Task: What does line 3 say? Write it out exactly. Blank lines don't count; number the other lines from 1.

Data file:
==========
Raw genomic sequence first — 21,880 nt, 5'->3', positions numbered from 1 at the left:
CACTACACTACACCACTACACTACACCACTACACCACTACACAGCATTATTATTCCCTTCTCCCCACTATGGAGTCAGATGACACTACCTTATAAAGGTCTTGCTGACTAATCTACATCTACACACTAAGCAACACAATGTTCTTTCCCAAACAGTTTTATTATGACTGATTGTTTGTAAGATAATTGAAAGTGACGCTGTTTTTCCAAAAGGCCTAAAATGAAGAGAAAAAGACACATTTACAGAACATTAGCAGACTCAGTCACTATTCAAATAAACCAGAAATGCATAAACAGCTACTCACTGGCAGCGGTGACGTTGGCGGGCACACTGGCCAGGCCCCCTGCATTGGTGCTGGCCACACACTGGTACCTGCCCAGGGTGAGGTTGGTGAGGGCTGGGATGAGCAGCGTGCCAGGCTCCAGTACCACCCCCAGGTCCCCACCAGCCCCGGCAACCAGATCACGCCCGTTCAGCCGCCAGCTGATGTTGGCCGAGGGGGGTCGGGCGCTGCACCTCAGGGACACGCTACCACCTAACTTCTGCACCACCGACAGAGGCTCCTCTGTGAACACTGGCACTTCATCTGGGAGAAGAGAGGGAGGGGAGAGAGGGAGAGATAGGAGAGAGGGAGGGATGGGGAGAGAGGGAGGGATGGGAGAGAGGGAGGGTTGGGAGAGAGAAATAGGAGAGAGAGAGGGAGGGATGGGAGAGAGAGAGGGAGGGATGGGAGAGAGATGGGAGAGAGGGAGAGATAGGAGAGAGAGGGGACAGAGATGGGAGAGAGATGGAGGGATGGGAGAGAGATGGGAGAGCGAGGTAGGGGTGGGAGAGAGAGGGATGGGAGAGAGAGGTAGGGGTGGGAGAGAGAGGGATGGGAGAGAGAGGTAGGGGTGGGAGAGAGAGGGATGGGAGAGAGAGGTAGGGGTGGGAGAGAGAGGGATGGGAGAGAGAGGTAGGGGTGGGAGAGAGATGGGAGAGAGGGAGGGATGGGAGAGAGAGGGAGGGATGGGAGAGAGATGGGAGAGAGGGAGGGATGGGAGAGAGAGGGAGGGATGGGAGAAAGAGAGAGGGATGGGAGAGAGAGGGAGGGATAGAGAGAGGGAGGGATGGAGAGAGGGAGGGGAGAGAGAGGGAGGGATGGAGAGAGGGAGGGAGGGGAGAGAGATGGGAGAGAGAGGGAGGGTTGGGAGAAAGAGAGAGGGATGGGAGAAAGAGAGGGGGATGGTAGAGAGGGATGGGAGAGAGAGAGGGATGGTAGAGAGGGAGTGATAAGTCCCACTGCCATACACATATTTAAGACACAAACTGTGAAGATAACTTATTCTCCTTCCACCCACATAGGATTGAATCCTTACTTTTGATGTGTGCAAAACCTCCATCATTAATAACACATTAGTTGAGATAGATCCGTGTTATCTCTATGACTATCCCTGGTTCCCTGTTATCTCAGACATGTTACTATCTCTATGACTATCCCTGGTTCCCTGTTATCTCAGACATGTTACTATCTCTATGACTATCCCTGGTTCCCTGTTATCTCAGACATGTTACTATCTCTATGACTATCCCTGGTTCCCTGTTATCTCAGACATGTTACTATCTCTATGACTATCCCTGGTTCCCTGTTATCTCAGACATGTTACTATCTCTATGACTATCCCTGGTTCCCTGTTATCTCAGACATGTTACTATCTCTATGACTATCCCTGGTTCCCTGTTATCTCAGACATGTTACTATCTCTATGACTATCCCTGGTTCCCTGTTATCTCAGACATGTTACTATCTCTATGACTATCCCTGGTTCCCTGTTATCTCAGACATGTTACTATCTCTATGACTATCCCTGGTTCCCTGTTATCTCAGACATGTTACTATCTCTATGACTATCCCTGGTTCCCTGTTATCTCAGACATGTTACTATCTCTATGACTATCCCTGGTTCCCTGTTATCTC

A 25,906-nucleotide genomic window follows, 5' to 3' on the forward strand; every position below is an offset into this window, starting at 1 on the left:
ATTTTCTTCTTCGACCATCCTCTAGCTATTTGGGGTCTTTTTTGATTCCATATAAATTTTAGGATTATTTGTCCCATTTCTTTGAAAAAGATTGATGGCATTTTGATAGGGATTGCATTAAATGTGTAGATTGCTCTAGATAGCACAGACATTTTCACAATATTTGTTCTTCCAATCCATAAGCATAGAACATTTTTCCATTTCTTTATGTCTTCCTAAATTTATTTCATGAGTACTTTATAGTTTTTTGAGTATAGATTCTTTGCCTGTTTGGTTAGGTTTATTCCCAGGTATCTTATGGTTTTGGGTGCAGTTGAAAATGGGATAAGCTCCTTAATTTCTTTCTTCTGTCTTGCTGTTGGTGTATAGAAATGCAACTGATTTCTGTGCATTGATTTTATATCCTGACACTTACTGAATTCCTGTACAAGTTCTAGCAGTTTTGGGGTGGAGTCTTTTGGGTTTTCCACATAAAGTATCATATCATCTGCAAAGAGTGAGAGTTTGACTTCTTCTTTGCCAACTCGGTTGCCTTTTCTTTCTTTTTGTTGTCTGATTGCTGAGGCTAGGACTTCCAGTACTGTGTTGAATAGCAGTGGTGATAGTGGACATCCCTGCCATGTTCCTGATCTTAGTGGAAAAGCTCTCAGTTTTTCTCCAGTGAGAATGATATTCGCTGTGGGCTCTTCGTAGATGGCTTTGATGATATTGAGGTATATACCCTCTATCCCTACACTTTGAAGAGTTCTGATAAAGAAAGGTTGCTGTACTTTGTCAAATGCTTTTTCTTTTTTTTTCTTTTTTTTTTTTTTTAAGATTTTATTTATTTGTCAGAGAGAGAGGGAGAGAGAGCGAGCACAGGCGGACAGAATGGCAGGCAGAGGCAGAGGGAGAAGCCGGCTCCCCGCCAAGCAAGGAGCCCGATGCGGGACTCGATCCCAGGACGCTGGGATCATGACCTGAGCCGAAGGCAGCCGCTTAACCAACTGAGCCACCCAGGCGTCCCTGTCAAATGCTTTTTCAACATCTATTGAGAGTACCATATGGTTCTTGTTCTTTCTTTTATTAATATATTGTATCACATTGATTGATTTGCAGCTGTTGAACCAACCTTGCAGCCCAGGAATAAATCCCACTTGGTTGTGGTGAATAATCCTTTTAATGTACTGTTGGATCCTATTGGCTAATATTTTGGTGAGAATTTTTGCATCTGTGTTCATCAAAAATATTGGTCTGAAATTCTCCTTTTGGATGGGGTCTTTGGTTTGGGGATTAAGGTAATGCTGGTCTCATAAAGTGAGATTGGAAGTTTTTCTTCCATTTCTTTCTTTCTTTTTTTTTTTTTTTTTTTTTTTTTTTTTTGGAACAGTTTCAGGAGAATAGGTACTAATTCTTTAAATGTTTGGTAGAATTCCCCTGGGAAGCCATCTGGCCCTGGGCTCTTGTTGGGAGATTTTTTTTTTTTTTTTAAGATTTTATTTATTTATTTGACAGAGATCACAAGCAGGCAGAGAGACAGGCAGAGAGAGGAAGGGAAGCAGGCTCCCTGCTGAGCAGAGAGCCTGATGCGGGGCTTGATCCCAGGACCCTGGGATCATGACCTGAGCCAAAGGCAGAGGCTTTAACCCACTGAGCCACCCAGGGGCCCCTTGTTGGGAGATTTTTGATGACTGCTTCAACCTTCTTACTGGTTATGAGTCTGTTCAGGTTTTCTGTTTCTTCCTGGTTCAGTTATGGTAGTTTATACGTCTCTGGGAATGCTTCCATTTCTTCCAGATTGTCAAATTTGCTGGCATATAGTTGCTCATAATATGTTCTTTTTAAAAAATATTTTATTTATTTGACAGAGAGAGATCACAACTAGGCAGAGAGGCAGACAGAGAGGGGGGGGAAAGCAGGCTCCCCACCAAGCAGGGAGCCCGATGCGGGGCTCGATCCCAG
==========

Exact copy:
A 25,906-nucleotide genomic window follows, 5' to 3' on the forward strand; every position below is an offset into this window, starting at 1 on the left: